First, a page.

- The Washington Times - Friday, August 12, 2005

ANNAPOLIS — A closely divided Court of Appeals yesterday overturned the attempted-robbery convictions of two men because their attorneys were not allowed to discuss during closing arguments the potential difficulties witnesses have in identifying assailants of a different race.

The convictions of the two Baltimore men, who are black, were based largely on identifications by the victim, who was white.

In a 4-3 decision, the state’s highest court ordered a new trial for James Smith and Jason Mack, who had been convicted on three counts each stemming from an attempt by two men to steal the car of Christine Crandall near her house in the Fells Point section of Baltimore on May 8, 2002.

Miss Crandall told police she resisted when two men tried to take her keys and that they left after she yelled to a neighbor to call 911. She later identified photographs of Mr. Smith and Mr. Mack as the two men who had confronted her.

At the trial, attorneys for both men were denied the right to discuss the issue of cross-racial eyewitness identification in closing arguments.

Judge Lynn A. Battaglia, writing for the majority, said that over the past half century, a growing body of research has suggested that some witnesses “are better able to identify members of their own race, but are significantly impaired when attempting to identify individuals of another race or ethnicity.”

“Numerous of these studies have shown that the own-race effect is strongest when white participants attempt to recognize black faces,” the opinion said.

Noting that Miss Crandall’s identification was the sole piece of significant evidence, Judge Battaglia said the defense attorneys were “entitled to challenge Ms. Crandall’s ‘educated’ identification of the defendants by arguing to the jury that her identification should not be accorded the weight that she credited to her own ability to identify them.”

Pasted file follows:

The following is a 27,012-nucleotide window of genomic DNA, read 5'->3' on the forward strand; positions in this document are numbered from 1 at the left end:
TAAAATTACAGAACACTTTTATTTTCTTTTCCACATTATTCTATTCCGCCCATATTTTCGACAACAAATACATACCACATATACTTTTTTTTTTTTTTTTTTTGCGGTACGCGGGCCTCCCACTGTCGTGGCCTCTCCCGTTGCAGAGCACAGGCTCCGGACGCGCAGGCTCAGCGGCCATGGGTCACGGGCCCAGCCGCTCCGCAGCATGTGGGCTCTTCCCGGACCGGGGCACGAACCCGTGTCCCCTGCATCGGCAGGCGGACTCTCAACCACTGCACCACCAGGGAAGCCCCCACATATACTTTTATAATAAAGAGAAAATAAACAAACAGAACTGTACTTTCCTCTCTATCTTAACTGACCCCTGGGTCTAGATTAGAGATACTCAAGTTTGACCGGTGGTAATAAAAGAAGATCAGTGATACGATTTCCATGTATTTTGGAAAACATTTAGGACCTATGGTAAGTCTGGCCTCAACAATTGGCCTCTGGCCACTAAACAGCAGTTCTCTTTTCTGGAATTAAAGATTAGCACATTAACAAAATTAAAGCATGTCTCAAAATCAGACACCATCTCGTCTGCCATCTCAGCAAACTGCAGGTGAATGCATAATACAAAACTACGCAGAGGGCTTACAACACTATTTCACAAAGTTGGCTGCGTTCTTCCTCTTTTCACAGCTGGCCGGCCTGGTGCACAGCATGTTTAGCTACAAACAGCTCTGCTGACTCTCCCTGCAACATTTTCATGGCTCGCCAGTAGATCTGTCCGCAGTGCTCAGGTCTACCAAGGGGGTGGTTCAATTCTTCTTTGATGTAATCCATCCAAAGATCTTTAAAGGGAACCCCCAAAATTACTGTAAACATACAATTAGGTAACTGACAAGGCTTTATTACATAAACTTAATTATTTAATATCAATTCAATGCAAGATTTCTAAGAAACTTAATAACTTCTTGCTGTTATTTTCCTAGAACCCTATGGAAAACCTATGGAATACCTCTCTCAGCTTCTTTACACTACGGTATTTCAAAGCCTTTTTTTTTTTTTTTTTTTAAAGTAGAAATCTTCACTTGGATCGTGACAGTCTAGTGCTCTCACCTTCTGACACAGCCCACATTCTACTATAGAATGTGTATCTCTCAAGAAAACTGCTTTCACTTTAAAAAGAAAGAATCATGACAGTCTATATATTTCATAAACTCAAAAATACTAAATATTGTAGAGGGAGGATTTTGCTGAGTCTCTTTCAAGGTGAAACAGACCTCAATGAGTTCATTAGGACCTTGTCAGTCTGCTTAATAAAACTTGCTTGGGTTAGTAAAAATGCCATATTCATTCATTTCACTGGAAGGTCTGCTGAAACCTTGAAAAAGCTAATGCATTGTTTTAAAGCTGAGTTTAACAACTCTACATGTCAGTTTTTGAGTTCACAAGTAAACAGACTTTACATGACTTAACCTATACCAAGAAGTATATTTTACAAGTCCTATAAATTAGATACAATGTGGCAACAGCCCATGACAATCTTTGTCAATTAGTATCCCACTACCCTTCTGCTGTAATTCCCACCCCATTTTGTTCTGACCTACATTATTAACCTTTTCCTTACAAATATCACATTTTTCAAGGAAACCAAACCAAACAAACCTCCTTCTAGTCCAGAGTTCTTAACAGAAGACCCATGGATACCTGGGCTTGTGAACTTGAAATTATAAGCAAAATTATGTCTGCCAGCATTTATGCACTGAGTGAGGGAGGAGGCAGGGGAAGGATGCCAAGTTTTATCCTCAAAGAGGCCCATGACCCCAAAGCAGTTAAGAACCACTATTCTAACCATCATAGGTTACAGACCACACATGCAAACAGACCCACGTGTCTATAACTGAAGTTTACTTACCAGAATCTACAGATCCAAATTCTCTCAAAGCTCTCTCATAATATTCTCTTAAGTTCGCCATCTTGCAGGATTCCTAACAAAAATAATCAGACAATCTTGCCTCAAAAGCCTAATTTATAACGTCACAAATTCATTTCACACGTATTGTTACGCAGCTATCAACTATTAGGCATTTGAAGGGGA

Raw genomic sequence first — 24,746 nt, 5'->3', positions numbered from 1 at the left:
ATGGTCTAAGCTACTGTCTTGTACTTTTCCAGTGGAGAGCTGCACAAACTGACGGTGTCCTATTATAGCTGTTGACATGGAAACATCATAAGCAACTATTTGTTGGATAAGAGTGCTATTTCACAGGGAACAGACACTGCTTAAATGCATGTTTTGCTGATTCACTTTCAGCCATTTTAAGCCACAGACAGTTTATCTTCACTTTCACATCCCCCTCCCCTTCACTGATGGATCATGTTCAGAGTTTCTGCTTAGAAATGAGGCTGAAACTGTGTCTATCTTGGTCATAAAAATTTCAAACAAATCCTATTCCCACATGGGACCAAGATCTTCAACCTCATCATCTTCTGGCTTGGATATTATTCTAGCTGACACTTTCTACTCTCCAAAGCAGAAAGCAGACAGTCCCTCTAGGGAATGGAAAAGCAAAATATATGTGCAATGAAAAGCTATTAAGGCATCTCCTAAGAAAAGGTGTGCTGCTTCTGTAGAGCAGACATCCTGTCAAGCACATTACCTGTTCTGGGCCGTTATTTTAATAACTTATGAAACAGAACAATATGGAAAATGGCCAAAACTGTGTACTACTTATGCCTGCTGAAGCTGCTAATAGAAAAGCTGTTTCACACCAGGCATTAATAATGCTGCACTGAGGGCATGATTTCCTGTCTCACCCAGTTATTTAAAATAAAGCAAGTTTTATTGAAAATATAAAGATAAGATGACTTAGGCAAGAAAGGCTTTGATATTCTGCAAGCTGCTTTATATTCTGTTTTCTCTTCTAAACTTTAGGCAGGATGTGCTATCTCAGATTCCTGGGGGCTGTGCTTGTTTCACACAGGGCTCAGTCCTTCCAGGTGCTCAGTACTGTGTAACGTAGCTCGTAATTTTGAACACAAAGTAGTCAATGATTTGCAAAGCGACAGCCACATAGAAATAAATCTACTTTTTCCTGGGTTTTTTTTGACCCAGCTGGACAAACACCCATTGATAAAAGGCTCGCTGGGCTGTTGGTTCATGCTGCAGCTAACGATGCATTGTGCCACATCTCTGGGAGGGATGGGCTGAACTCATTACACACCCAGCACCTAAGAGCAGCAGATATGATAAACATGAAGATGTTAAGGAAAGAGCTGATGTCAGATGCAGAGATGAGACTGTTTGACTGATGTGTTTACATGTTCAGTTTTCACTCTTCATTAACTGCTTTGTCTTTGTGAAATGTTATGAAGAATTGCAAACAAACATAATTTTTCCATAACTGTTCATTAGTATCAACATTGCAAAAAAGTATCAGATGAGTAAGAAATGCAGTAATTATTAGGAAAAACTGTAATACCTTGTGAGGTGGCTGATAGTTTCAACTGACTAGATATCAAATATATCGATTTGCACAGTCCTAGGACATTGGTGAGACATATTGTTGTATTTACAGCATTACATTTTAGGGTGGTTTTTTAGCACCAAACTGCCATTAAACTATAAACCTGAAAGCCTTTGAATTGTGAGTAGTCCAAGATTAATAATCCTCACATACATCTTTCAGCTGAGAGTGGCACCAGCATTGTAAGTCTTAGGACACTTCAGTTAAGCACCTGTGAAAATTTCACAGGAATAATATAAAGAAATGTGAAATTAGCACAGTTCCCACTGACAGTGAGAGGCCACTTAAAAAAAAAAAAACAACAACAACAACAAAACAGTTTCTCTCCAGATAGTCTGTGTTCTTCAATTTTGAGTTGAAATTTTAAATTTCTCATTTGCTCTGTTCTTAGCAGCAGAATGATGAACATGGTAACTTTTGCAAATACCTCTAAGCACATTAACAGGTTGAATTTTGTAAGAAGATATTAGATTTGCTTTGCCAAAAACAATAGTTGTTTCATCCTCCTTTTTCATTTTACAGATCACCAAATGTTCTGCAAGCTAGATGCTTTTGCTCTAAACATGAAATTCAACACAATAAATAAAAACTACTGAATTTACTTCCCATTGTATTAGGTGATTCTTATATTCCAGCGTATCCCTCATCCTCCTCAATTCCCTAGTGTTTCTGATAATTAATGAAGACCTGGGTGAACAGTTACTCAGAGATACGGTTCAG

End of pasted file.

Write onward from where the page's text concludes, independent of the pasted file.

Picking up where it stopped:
The majority opinion acknowledged that the extent to which “own-race bias” affects eyewitness identifications is not known, but said: “Under these circumstances, defense counsel should have been allowed to argue the difficulties of cross-racial identification in closing arguments.”

Judge Glenn T. Harrell, writing the minority opinion, said the majority opinion appeared to suggest that “defense counsel automatically is permitted to argue that cross-racial identification is inherently suspect. …”

“The majority opinion raises more questions than it answers,” Judge Harrell wrote. “The majority opinion, as do most cases cited by the majority, treat race as a well-defined issue. It is not always so clear.”

The studies cited by the majority were mostly confined to black and white participants, the minority opinion said.

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